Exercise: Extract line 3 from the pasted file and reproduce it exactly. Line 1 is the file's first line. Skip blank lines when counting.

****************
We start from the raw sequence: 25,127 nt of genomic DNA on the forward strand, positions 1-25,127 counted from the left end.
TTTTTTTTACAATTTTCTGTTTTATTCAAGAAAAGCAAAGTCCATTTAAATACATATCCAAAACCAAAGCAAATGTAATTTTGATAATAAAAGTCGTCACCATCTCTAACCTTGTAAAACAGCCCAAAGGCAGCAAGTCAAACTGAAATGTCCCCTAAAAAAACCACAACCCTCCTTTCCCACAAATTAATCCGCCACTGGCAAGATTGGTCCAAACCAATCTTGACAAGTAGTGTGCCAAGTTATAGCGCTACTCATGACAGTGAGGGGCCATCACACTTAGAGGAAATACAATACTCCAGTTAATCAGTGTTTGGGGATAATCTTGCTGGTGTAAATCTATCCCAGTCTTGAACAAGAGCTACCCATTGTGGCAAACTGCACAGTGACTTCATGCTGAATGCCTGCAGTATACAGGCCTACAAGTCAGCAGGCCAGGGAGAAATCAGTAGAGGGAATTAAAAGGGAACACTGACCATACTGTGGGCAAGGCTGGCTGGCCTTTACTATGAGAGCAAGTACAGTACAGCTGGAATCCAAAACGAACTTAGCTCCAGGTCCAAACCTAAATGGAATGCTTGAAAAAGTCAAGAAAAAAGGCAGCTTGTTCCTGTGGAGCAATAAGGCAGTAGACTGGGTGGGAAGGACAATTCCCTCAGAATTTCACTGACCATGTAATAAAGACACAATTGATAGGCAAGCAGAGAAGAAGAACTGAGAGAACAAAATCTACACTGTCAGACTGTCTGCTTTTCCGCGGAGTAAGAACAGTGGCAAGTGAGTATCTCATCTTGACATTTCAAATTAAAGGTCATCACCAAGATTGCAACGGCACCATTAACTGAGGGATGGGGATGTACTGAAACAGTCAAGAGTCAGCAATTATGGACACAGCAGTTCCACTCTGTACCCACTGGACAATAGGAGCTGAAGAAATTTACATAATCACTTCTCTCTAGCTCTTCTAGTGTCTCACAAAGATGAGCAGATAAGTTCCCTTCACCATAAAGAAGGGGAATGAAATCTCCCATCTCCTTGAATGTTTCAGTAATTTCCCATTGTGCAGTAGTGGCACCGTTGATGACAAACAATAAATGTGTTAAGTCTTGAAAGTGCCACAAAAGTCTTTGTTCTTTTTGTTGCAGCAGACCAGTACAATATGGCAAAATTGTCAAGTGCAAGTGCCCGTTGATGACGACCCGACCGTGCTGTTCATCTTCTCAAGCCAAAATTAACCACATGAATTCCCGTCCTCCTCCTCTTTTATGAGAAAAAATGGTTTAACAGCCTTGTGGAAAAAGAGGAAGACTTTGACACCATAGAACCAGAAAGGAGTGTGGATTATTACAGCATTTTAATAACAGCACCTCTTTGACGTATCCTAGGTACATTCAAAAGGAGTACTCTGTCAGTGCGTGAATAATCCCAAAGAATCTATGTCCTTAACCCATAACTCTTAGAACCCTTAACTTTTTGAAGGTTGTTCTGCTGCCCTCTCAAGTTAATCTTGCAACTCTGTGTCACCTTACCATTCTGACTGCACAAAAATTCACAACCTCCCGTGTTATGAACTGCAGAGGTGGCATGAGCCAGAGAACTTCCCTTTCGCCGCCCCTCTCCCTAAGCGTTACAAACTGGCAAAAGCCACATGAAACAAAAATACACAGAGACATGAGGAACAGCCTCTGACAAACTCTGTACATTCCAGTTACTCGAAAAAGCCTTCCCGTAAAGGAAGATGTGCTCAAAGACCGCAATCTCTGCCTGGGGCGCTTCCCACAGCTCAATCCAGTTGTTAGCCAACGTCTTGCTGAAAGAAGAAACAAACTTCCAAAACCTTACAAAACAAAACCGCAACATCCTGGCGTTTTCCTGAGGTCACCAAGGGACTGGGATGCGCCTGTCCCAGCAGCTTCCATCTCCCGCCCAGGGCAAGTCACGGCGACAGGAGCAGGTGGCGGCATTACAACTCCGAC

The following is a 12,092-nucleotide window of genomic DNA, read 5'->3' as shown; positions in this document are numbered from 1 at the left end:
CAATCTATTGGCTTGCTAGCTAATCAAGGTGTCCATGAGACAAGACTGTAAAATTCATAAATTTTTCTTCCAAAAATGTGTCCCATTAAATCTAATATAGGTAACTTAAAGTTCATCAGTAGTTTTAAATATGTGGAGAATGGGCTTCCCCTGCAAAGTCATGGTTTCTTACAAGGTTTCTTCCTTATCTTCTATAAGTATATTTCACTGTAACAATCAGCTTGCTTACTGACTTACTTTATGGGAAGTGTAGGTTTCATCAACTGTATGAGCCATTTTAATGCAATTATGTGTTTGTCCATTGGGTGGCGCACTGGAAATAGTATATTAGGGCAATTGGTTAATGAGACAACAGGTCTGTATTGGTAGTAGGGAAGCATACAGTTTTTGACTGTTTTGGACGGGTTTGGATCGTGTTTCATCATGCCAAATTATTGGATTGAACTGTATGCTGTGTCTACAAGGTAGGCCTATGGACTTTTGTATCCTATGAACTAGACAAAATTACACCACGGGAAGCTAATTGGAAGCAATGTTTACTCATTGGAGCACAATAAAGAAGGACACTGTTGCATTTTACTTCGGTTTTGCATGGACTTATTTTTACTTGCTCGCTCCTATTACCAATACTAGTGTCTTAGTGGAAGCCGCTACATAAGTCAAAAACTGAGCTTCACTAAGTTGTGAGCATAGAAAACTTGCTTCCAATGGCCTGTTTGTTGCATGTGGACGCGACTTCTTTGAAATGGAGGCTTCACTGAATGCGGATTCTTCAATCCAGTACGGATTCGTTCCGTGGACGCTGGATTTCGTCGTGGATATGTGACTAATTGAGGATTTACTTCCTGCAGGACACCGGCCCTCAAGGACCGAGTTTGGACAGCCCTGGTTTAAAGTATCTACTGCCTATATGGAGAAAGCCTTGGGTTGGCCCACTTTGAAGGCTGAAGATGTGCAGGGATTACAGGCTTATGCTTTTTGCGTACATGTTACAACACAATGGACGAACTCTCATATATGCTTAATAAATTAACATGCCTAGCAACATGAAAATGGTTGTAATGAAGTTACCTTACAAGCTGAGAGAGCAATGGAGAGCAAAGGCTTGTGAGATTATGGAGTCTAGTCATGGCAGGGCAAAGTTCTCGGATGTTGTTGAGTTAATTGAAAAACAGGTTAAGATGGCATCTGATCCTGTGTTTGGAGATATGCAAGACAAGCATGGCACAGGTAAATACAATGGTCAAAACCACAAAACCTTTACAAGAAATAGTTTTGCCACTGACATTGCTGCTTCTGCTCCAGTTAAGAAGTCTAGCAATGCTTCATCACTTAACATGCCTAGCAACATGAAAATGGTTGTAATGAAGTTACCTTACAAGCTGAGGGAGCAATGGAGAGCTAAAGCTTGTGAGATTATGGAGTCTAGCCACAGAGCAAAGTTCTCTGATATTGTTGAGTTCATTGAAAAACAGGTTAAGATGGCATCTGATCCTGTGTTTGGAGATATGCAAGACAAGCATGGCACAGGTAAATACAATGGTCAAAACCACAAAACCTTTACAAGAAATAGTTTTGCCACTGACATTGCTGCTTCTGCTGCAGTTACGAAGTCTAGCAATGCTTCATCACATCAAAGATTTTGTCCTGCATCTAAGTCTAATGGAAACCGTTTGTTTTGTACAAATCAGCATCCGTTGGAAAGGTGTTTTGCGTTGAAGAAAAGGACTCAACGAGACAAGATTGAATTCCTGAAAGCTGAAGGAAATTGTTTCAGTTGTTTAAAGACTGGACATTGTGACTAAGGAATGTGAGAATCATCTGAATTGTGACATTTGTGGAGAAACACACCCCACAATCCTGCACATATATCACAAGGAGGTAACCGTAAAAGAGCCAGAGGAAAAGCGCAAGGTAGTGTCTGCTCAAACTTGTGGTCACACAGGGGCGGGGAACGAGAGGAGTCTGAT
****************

The following is a 12,092-nucleotide window of genomic DNA, read 5'->3' as shown; positions in this document are numbered from 1 at the left end: